“The prosecutor has more control over life, liberty, and reputation than any other person in America. His discretion is tremendous. He can have citizens investigated and, if he is that kind of person, he can have this done to the tune of public statements and veiled or unveiled intimations. Or the prosecutor may choose a more subtle course and simply have a citizen’s friends interviewed. The prosecutor can order arrests, present cases to the grand jury in secret session, and on the basis of his one-sided presentation of the facts, can cause the citizen to be indicted and held for trial. He may dismiss the case before trial, in which case the defense never has a chance to be heard. Or he may go on with a public trial. If he obtains a conviction, the prosecutor can still make recommendations as to sentence, as to whether the prisoner should get probation or a suspended sentence, and after he is put away, at whether he is a fit subject for parole. While the prosecutor at his best is one of the most beneficent forces in our society, when he acts from malice or other base motives, he is one of the worst.

Attorney General Robert H. Jackson, Address Delivered at the Second Annual Conference of United States Attorneys (April 1, 1940), reprinted in 24 Judicature 18, 18 (1940)

Why does the United States have such a high number of wrongful convictions, approximately one-half of which result from prosecutorial misconduct? A well-respected and sometimes controversial Judge on the Ninth Circuit Court of Appeals asked whether ‘prosecutor’s play fair.’ His answer was no. There is, according to him, an ‘epidemic of Brady violations abroad in the land, a phrase that has caused much controversy but brought about little change in the way prosecutors operate in the United States.’ Hon. Alex Kozinski, Criminal Law 2.0, 44 GEO. L.J. ANN. REV. CRIM. PROC. iii, xxiii-xxvi (2015) (identifying an extensive, but by no means exhaustive, list of reasons for wrongful convictions while debunking a number of myths about the presumption of innocence, the reliability of forensic examiners and eyewitness identification, the reliability of confessions, and the fairness of prosecutorial techniques).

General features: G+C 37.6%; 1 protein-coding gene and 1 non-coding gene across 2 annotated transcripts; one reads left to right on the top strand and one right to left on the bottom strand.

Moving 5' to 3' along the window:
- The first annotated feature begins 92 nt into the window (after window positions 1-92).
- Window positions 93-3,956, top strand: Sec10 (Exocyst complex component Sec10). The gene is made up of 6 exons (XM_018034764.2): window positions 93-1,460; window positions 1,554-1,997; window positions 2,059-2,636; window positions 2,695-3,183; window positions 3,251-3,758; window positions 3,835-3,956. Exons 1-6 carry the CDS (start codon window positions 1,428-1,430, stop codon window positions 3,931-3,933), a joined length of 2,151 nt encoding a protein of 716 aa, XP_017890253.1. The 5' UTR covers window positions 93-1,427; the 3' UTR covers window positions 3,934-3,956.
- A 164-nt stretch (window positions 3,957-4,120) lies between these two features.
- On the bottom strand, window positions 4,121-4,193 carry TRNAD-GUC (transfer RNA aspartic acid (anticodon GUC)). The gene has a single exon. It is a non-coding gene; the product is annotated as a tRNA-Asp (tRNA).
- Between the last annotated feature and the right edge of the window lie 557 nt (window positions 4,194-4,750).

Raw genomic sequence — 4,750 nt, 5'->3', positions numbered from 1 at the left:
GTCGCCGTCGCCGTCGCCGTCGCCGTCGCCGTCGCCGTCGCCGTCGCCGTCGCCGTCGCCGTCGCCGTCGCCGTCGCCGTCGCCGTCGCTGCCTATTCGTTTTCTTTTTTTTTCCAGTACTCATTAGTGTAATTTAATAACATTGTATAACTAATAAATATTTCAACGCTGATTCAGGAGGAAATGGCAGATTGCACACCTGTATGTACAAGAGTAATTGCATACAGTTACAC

Untitled, Watercolor, 6" x 4", Richard J Van Wagoner, Circa 2010, Courtesy Van Wagoner Family Trust**

The United States Constitution and the constitutions of the various states guarantee due process rights to every individual accused of a criminal act. Seems that before we take away someone’s constitutional rights to liberty and property, and possibly life, we ought to play fair, and be sure we get it right. Central to the notion of due process is an implicit recognition that prosecutors and the government possess extraordinary power to investigate and bring charges against ordinary individuals. For that reason, the power to prosecute bears with it certain obligations. “In our judicial system, the prosecutor’s responsibility is that of a minister of justice and not simply that of an advocate, which includes a duty to see that the defendant is accorded procedural justice and that guilt is decided upon the basis of sufficient evidence.” State v. Todd, 2007 UT App 349, ¶ 17, 173 P.3d 170. Prosecutors act as the representatives of “a sovereignty whose obligation to govern impartially is as compelling as its obligation to govern at all; and whose interest, therefore, in a criminal prosecution is not that it shall win a case, but that justice shall be done.” Berger v. United States, 295 U.S. 78, 88 (1935).